Bipolar Mood Chart Free Professional Versions line Now from bipolar mood chart template , image source: www.bipolar-lives.com
bipolar mood chart template
It may look to be an easy step. Simply open a new file and begin typing, right? Nonetheless, it’s rare for that to work for me. I like to have a solid working title and an outline before I write too much. John’s written about this before, after he found he could accelerate his writing process ~600% by producing an outline first.
As I wrote an outline for a post this week I realised I had been repeating the exact same process for every single new article I work . Like any fantastic programmer, I realized repeating the exact same work over and over means that is probably a fantastic chance for automation.
So I decided to create a few templates for myself.
I began by creating a template for the common Ghost blog article structure. Since that structure’s particular to mepersonally, I also created a template based on how John structures his posts, and another according to a writer whose work I admire.
For each template I’ve created a gist to show you what they look like. They’re only Markdown documents, so go right ahead and save them, rename them if you prefer, and copy-and-paste the contents into a new file whenever you’re ready to write. Click the”view raw” link to the bottom of every list to observe the plain text version, which you may copy to a new file in your favorite writing program.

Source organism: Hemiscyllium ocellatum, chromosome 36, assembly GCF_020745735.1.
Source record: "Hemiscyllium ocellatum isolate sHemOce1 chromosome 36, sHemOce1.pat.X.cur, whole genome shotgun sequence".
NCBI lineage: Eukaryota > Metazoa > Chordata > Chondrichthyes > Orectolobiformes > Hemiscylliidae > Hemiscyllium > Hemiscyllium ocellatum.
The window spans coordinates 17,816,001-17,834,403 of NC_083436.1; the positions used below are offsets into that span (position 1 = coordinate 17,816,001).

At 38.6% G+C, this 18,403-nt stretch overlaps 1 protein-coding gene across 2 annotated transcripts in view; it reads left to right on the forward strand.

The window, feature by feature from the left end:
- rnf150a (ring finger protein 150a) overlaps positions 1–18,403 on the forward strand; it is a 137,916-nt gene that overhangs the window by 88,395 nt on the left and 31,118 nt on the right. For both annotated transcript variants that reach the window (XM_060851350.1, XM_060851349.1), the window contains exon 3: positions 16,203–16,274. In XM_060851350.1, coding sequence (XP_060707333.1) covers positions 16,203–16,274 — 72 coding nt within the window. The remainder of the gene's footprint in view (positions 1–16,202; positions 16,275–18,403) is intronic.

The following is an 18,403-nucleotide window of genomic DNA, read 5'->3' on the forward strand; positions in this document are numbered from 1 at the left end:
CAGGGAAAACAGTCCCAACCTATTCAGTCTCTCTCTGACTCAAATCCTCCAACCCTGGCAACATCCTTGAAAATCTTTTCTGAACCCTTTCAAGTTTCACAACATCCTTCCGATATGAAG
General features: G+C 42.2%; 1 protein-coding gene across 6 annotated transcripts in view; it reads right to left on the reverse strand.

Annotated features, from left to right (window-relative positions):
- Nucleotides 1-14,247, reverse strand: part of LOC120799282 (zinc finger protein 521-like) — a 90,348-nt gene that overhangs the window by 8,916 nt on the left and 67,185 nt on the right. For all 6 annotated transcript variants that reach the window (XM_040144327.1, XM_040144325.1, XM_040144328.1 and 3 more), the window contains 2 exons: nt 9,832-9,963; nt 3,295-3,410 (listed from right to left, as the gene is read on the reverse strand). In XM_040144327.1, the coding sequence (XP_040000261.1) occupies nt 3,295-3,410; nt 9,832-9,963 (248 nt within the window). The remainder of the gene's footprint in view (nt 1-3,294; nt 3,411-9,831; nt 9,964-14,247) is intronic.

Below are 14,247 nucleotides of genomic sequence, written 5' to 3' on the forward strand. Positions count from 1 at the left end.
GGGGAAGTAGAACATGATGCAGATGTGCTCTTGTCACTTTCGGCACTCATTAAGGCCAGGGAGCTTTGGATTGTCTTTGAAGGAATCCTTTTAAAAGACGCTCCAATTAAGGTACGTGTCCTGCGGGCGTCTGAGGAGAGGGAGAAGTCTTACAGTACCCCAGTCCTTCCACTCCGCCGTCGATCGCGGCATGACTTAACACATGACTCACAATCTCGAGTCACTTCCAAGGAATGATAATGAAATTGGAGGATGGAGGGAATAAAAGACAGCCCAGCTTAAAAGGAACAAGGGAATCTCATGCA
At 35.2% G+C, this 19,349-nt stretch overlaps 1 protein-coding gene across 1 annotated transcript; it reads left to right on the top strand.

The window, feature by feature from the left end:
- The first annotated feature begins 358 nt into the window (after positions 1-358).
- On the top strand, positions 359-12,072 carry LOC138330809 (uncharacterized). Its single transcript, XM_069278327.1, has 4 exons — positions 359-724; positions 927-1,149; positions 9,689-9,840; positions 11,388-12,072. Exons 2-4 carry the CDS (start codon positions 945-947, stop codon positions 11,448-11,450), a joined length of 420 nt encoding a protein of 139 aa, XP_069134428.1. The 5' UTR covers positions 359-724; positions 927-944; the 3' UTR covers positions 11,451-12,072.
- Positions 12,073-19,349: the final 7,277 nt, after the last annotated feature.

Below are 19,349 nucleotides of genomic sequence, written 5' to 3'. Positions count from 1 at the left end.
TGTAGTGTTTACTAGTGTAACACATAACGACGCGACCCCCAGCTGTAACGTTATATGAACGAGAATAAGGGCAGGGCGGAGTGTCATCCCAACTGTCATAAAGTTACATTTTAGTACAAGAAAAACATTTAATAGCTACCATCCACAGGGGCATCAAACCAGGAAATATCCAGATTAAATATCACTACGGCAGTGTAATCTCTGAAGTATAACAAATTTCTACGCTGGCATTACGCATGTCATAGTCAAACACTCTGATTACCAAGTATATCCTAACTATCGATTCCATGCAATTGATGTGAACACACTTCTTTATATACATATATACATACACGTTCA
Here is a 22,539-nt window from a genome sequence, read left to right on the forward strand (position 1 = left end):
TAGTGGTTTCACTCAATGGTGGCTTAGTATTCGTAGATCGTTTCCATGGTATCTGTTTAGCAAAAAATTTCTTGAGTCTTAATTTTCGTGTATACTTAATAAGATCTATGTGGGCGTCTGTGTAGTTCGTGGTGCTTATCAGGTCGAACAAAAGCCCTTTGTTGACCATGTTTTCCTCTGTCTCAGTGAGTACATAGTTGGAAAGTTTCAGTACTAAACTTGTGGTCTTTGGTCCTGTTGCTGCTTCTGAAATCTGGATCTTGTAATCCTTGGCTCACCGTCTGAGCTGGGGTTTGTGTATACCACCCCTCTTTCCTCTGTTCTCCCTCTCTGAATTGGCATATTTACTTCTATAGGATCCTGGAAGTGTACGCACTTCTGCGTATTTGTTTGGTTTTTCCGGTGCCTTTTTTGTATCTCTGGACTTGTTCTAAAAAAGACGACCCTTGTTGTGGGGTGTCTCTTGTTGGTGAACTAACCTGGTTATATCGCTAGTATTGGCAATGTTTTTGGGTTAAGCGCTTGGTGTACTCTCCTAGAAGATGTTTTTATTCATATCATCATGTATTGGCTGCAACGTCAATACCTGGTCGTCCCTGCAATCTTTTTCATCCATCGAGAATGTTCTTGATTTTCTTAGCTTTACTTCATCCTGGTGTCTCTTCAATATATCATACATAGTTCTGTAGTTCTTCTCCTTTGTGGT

With this template, I can begin by answering each dot point using a couple of notes about what I need to write in that section. By the time I’m done, I’ll have a rough sketch of what the finished piece will look like. This should make it simpler to enlarge my notes into fully-formed paragraphs and make them flow into each other nicely, since I understand the arrangement of the entire piece beforehand.
Using the template, I discovered that my summarizing procedure became more involved. I’d really planned to perform a complete rough draft of the post in the morning, but it took me a few hours just to get the outline done, so I set off the draft for a different day.
On the flip side, I’d over 1600 words composed in my outline, along with a good idea of what each section would contain and how they’d work together to create a feeling of flow in the article. Even though outlining took longer than usual, drafting took time since I had set myself up for success. Writing the draft was just a matter of taking each chunk of notes out of the outline and filling it out into a readable paragraph or two.
It was quite a different process to how I normally work, and that I was tempted a couple of times to avoid the additional research or thinking required to complete the outline correctly. I frequently put off these things until I’m drafting, which is when I should be focused on writing rather. I adhered to it, though, and from the time I got around to writing the draft I was glad I had.
I have actually coined my outline and research procedure by using this template. It is a more productive part of the procedure now, and makes printing easier. Hopefully it will lead to better work, also.
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